Brain Abnormalities in Schizophrenia and Bipolar Disorder

Brain AbnormalitiesSchizophrenia and bipolar disorder have been found to have overlapping symptoms and brain abnormalities.[1] Individuals with either disorder can experience psychotic symptoms, such as hallucinations, delusions, or various forms of thought disorder, characterized by speech that is rambling and hard to follow.1 Not until recently have the brain abnormalities responsible for psychotic symptoms been identified, and it is still unknown as to whether the same brain abnormalities causing psychotic symptoms in schizophrenia are the same abnormalities that cause psychosis in bipolar disorder.1 However, recent research has begun to clarify these unknowns.1

The brain’s network is a group of interconnected regions that work together to regulate certain functions, including thinking, emotion, and behavior.1 Scientists have found that a network called the emotional salience network is involved in regulating emotional responses.1 This network is directly implicated in an illness called behavioral variant frontotemporal dementia, where the breakdown of this network leads to immodest behaviors, followed by a deterioration in speech, organizational skills, and memory.1

Two other brain networks that have been identified are the default network and the dorsal attention network, which have very different roles than each other.1 The default network is active when we are daydreaming, or not thinking of anything in particular.1 When we daydream, we are actually exploring a variety of thoughts, memories, and ideas, which is called broad-based introspective thinking.1 On the other hand, the dorsal attention network helps us to focus on performing tasks that require concentration and attention.1 When one of these systems is active, the other is much less active.1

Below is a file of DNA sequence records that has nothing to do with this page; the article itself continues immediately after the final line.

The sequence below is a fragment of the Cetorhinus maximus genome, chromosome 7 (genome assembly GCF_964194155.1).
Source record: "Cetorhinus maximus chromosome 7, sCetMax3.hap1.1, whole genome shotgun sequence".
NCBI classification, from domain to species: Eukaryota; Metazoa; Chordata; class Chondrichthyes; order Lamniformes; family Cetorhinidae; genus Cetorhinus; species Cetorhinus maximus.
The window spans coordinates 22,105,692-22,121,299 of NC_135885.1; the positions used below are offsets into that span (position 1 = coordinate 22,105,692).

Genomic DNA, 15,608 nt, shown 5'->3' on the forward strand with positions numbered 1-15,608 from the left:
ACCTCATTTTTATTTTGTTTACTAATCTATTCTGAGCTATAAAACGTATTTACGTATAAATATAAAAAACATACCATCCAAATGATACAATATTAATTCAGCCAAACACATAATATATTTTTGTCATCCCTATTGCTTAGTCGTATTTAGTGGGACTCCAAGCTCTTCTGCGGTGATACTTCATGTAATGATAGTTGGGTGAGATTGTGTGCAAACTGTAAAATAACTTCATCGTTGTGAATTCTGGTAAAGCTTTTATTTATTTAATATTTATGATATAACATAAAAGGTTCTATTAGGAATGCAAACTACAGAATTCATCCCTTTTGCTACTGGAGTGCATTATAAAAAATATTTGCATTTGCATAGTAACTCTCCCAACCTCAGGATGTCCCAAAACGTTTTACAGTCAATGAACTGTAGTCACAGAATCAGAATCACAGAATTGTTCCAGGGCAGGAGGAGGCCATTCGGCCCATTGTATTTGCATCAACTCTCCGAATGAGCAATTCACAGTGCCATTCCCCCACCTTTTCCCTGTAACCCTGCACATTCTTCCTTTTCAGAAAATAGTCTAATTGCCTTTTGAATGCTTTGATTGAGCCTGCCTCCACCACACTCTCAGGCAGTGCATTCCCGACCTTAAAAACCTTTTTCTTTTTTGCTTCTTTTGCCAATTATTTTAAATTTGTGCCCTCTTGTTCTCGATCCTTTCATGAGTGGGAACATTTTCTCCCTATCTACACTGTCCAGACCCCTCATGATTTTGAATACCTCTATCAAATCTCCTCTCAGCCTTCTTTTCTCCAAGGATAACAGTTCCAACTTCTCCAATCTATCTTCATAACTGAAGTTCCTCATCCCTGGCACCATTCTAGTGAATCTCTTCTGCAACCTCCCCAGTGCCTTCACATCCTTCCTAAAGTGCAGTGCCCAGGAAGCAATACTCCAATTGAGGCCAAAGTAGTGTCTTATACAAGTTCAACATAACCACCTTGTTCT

More recently, scientists have identified the frontoparietal control network (FPCN), which coordinates the relative activity of the internally-driven default network, as well as the externally responsive dorsal attention network.1 When a person switches from daydreaming to focusing on a specific task, the FPCN allows them to do so.1 Therefore, if the FPCN malfunctioned, could the separation between our internal and external worlds become blurred, leading to psychotic symptoms like hallucinations and delusions?1

A team of researchers from Harvard have been conducting a studies to answer this question.1 Their population suffers from either schizophrenia or bipolar disorder with psychosis.1 Their results were recently published.1

The researchers found that patients with these two illnesses have abnormalities in the function of the FPCN, and the abnormalities are extremely similar.1 Therefore, researchers believe that the psychotic symptoms in both of these disorders involve malfunction of the same brain regions.1

Further questions include: When does this breakdown begin?1 Can we use technology to predict whether an individual will develop psychotic symptoms or not?1 And can we develop specific treatments to reverse the structural and functional changes in the brain regions involved?1 It is the direction of further future research to find out.1

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